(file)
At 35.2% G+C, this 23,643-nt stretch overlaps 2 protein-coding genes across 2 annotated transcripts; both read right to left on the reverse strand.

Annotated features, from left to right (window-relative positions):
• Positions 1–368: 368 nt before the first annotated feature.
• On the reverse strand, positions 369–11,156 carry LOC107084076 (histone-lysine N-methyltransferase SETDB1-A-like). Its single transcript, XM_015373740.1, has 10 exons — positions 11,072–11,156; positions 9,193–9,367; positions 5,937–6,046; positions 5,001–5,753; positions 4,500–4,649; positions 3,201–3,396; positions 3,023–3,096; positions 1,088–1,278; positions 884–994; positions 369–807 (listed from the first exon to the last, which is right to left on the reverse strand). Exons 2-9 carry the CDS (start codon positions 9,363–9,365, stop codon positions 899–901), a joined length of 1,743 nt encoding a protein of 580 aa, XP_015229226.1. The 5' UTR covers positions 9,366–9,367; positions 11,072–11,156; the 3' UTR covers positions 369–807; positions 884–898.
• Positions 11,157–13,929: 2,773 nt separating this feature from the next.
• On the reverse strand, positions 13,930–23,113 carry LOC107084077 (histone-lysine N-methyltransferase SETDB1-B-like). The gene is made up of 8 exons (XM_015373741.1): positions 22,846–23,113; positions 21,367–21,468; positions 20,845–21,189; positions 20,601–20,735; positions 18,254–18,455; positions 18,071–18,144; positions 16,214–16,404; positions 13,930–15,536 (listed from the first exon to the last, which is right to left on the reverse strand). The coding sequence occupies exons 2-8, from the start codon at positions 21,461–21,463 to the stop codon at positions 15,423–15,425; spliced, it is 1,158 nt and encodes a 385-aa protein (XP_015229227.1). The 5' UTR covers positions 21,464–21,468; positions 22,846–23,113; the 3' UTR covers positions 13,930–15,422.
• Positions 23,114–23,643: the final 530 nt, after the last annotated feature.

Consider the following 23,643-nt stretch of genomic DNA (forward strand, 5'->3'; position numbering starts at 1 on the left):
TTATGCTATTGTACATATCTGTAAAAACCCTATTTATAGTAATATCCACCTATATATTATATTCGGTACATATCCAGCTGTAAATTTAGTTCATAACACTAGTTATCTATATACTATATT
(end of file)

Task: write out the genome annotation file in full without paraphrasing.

At 35.2% G+C, this 23,643-nt stretch overlaps 2 protein-coding genes across 2 annotated transcripts; both read right to left on the reverse strand.

Annotated features, from left to right (window-relative positions):
• Positions 1–368: 368 nt before the first annotated feature.
• On the reverse strand, positions 369–11,156 carry LOC107084076 (histone-lysine N-methyltransferase SETDB1-A-like). Its single transcript, XM_015373740.1, has 10 exons — positions 11,072–11,156; positions 9,193–9,367; positions 5,937–6,046; positions 5,001–5,753; positions 4,500–4,649; positions 3,201–3,396; positions 3,023–3,096; positions 1,088–1,278; positions 884–994; positions 369–807 (listed from the first exon to the last, which is right to left on the reverse strand). Exons 2-9 carry the CDS (start codon positions 9,363–9,365, stop codon positions 899–901), a joined length of 1,743 nt encoding a protein of 580 aa, XP_015229226.1. The 5' UTR covers positions 9,366–9,367; positions 11,072–11,156; the 3' UTR covers positions 369–807; positions 884–898.
• Positions 11,157–13,929: 2,773 nt separating this feature from the next.
• On the reverse strand, positions 13,930–23,113 carry LOC107084077 (histone-lysine N-methyltransferase SETDB1-B-like). The gene is made up of 8 exons (XM_015373741.1): positions 22,846–23,113; positions 21,367–21,468; positions 20,845–21,189; positions 20,601–20,735; positions 18,254–18,455; positions 18,071–18,144; positions 16,214–16,404; positions 13,930–15,536 (listed from the first exon to the last, which is right to left on the reverse strand). The coding sequence occupies exons 2-8, from the start codon at positions 21,461–21,463 to the stop codon at positions 15,423–15,425; spliced, it is 1,158 nt and encodes a 385-aa protein (XP_015229227.1). The 5' UTR covers positions 21,464–21,468; positions 22,846–23,113; the 3' UTR covers positions 13,930–15,422.
• Positions 23,114–23,643: the final 530 nt, after the last annotated feature.

Consider the following 23,643-nt stretch of genomic DNA (forward strand, 5'->3'; position numbering starts at 1 on the left):
TTATGCTATTGTACATATCTGTAAAAACCCTATTTATAGTAATATCCACCTATATATTATATTCGGTACATATCCAGCTGTAAATTTAGTTCATAACACTAGTTATCTATATACTATATT